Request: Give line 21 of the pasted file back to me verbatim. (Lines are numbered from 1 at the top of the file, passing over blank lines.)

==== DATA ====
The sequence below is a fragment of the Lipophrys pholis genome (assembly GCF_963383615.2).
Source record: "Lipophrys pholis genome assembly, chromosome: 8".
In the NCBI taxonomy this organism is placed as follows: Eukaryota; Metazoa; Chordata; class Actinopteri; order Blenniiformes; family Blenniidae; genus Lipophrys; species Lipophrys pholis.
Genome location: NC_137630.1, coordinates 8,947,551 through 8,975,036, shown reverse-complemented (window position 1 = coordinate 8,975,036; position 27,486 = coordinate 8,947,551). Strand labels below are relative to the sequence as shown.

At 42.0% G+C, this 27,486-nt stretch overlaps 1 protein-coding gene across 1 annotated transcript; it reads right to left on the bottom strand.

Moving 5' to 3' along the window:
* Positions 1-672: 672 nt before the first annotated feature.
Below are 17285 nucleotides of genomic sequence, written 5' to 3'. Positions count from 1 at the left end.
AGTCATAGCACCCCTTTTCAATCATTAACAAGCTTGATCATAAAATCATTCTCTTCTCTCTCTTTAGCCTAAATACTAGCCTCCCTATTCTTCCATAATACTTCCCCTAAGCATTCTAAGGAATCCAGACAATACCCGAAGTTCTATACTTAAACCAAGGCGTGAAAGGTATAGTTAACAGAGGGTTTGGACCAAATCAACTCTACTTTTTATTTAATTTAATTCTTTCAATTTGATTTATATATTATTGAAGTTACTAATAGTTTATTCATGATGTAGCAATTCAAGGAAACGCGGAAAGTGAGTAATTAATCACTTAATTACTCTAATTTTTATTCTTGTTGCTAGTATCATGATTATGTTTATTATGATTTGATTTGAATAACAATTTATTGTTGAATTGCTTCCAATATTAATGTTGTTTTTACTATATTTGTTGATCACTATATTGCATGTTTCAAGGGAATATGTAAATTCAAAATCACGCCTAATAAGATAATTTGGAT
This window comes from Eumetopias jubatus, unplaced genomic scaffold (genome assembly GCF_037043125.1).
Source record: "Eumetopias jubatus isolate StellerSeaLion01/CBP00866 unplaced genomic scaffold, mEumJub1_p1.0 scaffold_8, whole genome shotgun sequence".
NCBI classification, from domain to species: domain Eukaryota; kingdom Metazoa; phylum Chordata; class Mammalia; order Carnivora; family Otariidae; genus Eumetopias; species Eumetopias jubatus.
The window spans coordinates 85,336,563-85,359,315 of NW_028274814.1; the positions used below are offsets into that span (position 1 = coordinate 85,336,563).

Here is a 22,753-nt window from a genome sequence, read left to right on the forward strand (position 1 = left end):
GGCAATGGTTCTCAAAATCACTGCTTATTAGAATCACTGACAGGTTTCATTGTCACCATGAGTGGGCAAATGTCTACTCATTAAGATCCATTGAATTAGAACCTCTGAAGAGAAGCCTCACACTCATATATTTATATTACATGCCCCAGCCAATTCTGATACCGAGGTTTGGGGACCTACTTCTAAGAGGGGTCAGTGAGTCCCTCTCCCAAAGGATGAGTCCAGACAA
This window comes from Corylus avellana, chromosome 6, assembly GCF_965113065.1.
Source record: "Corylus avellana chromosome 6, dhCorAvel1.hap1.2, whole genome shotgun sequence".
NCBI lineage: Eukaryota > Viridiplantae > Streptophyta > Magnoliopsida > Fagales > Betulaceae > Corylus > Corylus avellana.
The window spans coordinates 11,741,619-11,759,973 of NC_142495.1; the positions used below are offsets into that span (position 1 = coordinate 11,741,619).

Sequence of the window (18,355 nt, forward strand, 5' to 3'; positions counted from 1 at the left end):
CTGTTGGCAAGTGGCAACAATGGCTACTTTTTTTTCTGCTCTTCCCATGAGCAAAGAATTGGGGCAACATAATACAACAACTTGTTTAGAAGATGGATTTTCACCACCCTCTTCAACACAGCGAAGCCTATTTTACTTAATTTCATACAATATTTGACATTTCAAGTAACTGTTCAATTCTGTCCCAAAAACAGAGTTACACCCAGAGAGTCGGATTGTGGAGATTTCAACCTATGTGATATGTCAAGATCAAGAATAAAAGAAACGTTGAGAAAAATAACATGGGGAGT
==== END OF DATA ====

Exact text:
CTGTTGGCAAGTGGCAACAATGGCTACTTTTTTTTCTGCTCTTCCCATGAGCAAAGAATTGGGGCAACATAATACAACAACTTGTTTAGAAGATGGATTTTCACCACCCTCTTCAACACAGCGAAGCCTATTTTACTTAATTTCATACAATATTTGACATTTCAAGTAACTGTTCAATTCTGTCCCAAAAACAGAGTTACACCCAGAGAGTCGGATTGTGGAGATTTCAACCTATGTGATATGTCAAGATCAAGAATAAAAGAAACGTTGAGAAAAATAACATGGGGAGT